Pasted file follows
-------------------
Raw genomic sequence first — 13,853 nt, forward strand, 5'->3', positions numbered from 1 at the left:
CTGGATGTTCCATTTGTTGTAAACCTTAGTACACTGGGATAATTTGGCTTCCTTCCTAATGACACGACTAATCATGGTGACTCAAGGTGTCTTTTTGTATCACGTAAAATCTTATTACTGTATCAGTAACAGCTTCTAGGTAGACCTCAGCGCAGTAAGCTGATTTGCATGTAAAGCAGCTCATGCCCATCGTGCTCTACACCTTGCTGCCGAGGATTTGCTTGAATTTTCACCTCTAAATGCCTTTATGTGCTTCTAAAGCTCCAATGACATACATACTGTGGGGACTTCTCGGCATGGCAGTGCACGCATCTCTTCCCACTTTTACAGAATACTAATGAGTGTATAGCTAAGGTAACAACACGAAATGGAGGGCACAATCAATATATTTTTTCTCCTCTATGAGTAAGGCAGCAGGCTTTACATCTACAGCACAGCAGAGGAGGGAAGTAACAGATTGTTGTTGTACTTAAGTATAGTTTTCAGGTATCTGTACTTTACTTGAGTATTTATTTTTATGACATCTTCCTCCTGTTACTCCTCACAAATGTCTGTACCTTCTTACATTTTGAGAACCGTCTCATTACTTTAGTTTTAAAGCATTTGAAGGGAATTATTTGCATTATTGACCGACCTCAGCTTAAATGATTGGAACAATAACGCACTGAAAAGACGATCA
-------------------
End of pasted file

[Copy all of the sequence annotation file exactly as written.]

Raw genomic sequence first — 13,853 nt, forward strand, 5'->3', positions numbered from 1 at the left:
CTGGATGTTCCATTTGTTGTAAACCTTAGTACACTGGGATAATTTGGCTTCCTTCCTAATGACACGACTAATCATGGTGACTCAAGGTGTCTTTTTGTATCACGTAAAATCTTATTACTGTATCAGTAACAGCTTCTAGGTAGACCTCAGCGCAGTAAGCTGATTTGCATGTAAAGCAGCTCATGCCCATCGTGCTCTACACCTTGCTGCCGAGGATTTGCTTGAATTTTCACCTCTAAATGCCTTTATGTGCTTCTAAAGCTCCAATGACATACATACTGTGGGGACTTCTCGGCATGGCAGTGCACGCATCTCTTCCCACTTTTACAGAATACTAATGAGTGTATAGCTAAGGTAACAACACGAAATGGAGGGCACAATCAATATATTTTTTCTCCTCTATGAGTAAGGCAGCAGGCTTTACATCTACAGCACAGCAGAGGAGGGAAGTAACAGATTGTTGTTGTACTTAAGTATAGTTTTCAGGTATCTGTACTTTACTTGAGTATTTATTTTTATGACATCTTCCTCCTGTTACTCCTCACAAATGTCTGTACCTTCTTACATTTTGAGAACCGTCTCATTACTTTAGTTTTAAAGCATTTGAAGGGAATTATTTGCATTATTGACCGACCTCAGCTTAAATGATTGGAACAATAACGCACTGAAAAGACGATCA